Author(s): Todd, Malcolm (Exeter)
[German version] The B. settled in northern England, from the Tyne-Solway isthmus to Derbyshire. In the Iron Age the B. lived in scattered communities; there were few hill-forts or large settlements. Their queen Cartimandua entered into a treaty relationship with Rome before AD 50 but lost the support of her nobles and had to appeal for Roman assistance, before the leadership was stripped from her in c. AD 69 (Tac. Hist. 3,45). The B. were defeated by Q. Petilius Cerealis (AD 71-74) and Cn. Julius Agricola (AD 77-78) and organized as a civitas with Isurium Brigantum (now Aldborough) as…

Portus

(1,551 words)

Author(s): Sauer, Vera (Stuttgart) | Wiegels, Rainer (Osnabrück) | Uggeri, Giovanni (Florence) | Todd, Malcolm (Exeter) | Huß, Werner (Bamberg) | Et al.
[German version] [1] Artificially extended harbour complex near Ostia This item can be found on the following maps: Theatre An artificial harbour complex, created under the emperor Claudius (AD 41-54) to extend the harbour of Ostia (with plan) and enlarged under Trajan (AD 98-117), c. 3 km northwest of Ostia. The Claudian harbour basin ( c. 80 hectares) was protected from the sea by a mole structure (but not actually safe; in AD 62 almost 200 ships went down in a storm: Tac. Ann. 15,18) and marked by a lighthouse (cf. plan: 1) (according to Suet. C…

Segontium

(140 words)

Author(s): Todd, Malcolm (Exeter)
[German version] One of the main forts of the Roman occupation of North Wales [1], modern Caernarfon at the southwestern end of the Menai Strait. The first building phase dates from the governorship of Iulius [II 3] Agricola ( c. 77/8 AD). The living quarters exhibit at least three building phases from the early 2nd century AD onwards. Rebuilding in stone took place under Hadrianus (117-138). The 2nd cent. garrison was evidently small. One of the main buildings from the Antonine period was probably the officium of a procurator [2]. After being destroyed and rebuilt the fort was he…

Eboracum

(290 words)

Author(s): Todd, Malcolm (Exeter)
[German version] This item can be found on the following maps: Christianity | | Coloniae | Commerce | Legio | Limes | Limes | Pertinax | Rome | Rome | Britannia (Today York). With its strategically favourable location in the heart of the Vale of York, E. presented itself to the Romans as a base for their military control of northern Britannia. The earliest garrison was stationed in E. under Q. Petilius Cerealis in AD 71/74 [1]. The legionary camp ( legio IX Hispana) was a wood-earth fort of the 70s; the reconstruction in stone took place in the early 2nd cent. The legio VI Victrix replaced the legio I…

Viroconium

(158 words)

Author(s): Todd, Malcolm (Exeter)
[German version] (Οὐιροκόνιον/ Ouirokónion). Roman legionary camp, in c. AD 55 laid out in connection with military operations in the valley of the upper Sabrina (modern Severn) [1. 292 f.]; modern Wroxeter in Shropshire, England. Abandoned in c. AD 74, as late as the end of the 1st cent., V. developed into the capital of the civitas Cornoviorum [2]. In AD 128/9, The city acquired a forum [1. 288] and, no later than the middle of the 2nd cent., thermal baths [3]. Numerous private houses were built from the 2nd cent. onwards. In the 4th cent., the …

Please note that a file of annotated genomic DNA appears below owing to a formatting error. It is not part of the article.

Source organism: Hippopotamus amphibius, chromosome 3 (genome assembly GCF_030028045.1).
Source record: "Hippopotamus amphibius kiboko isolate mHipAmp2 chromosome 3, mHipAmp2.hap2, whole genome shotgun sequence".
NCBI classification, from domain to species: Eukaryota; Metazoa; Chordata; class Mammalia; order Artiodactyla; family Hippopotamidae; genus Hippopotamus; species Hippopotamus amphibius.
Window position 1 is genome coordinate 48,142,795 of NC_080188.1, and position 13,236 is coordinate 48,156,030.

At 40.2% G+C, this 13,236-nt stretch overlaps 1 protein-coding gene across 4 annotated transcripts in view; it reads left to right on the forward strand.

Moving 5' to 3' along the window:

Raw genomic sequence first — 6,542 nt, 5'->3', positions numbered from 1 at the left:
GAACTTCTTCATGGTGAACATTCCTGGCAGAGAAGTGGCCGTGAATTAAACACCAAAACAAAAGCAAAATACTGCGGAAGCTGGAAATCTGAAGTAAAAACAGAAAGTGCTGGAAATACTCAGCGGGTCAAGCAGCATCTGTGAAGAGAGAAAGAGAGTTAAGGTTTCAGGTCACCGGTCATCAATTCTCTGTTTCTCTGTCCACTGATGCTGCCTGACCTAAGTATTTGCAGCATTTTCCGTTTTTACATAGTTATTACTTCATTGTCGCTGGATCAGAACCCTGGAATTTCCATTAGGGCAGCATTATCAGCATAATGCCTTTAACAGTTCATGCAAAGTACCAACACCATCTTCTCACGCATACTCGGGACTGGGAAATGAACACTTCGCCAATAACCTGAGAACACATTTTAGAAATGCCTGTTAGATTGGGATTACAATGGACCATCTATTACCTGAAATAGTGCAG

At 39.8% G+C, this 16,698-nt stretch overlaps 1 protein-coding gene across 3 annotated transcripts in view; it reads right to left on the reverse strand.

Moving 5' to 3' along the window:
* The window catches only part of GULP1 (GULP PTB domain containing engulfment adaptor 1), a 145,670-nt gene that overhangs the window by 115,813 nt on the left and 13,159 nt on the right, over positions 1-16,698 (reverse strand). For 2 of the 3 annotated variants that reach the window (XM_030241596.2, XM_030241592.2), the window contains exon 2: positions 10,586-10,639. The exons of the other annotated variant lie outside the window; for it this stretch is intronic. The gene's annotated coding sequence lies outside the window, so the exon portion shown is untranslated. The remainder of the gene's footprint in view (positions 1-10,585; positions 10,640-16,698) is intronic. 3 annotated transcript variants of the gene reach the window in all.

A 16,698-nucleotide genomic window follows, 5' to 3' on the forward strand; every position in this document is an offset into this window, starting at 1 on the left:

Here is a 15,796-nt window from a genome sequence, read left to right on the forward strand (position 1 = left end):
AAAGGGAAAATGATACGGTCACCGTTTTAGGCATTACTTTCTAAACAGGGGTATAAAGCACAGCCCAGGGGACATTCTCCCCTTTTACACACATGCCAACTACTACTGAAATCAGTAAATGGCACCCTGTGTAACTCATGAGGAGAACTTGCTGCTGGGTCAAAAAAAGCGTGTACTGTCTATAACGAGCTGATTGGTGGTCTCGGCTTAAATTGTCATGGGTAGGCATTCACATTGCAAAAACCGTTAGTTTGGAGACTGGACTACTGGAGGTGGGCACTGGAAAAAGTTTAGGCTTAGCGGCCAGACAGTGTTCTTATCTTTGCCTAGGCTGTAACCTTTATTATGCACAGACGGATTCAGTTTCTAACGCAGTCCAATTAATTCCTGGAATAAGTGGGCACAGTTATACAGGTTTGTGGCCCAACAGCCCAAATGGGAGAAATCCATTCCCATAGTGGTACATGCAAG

Camboricum

(30 words)

Author(s): Todd, Malcolm (Exeter)
[German version] ‘Ford on the river bend’ (It. Ant. 474,7), presumably modern Icklingham (Suffolk) [1. 294]. Todd, Malcolm (Exeter) Bibliography 1 A. L. F. Rivet, C. Smith, The Place-names of Roman Britain, 1979.

Castra

(2,134 words)

Author(s): Le Bohec, Yann (Lyon) | Förtsch, Reinhard (Cologne) | Šašel Kos, Marjeta (Ljubljana) | Lombardo, Mario (Lecce) | Todd, Malcolm (Exeter) | Et al.
A. Military camp [German version] [I 1] General The Roman soldiers always made sure that they were protected by fortifications. This also applied when they only stopped for a night on campaigns. In the evening of their arrival the field camp had to be set up and destroyed again on the morning of departure. The plural castra was the name given to any kind of military camp, the singular castrum certainly existed but was not used in mil. vocabulary. Castellum is the diminutive form of castra (Veg. Mil. 3,8) and also had a civilian meaning. The origin of the Roman camps is uncertain; because …

Ratae

(177 words)

Author(s): Todd, Malcolm (Exeter)
[German version] This item can be found on the following maps: Roman fort in Britannia, built before AD 50 at the site of an Iron-Age settlement on the present-day Soar River and held for c. 20 years. The fort and its vicus grew into the core of a prosperous town (It. Ant. 477,4; Ptol. 2,3,20: Ῥάγε/Rháge; CIL VII 1169; cf. CIL XVI 160), present-day Leicester [1. 52 f.]. Already before AD 100, R. was the main city of the Coritani or Corieltauvi [2]. The forum and the basilica were built under Hadrian (AD 117-138), the baths in c. AD 150. Parts of the baths have survived as the Jewry Wall, as…

Cassi

(50 words)

Author(s): Todd, Malcolm (Exeter)
[German version] One of five tribes in Britannia, who surrendered to Caesar in 54 BC (Caes. B Gall. 5,21). Their settlement area, which cannot be localized exactly, was in the south-east of the island. Todd, Malcolm (Exeter) Bibliography A. L. F. Rivet, C. Smith, The Place-names of Roman Britain, 1979, 302.

Glannaventa

(74 words)

Author(s): Todd, Malcolm (Exeter)
[German version] (probably modern Ravenglass/Cumbria). The camp was laid out at the beginning of Hadrian's rule at an anchorage at the river (not excavated); especially striking is a bathhouse outside the walls; the building's walls with windows 3.5 metres high are still extant. G. was likely abandoned in the late 4th cent. Todd, Malcolm (Exeter) Bibliography E. Birley, The Roman Fort at Ravenglass (Transactions of the Cumberland and Westmorland Archaeological Society 58), 1958, 14-30.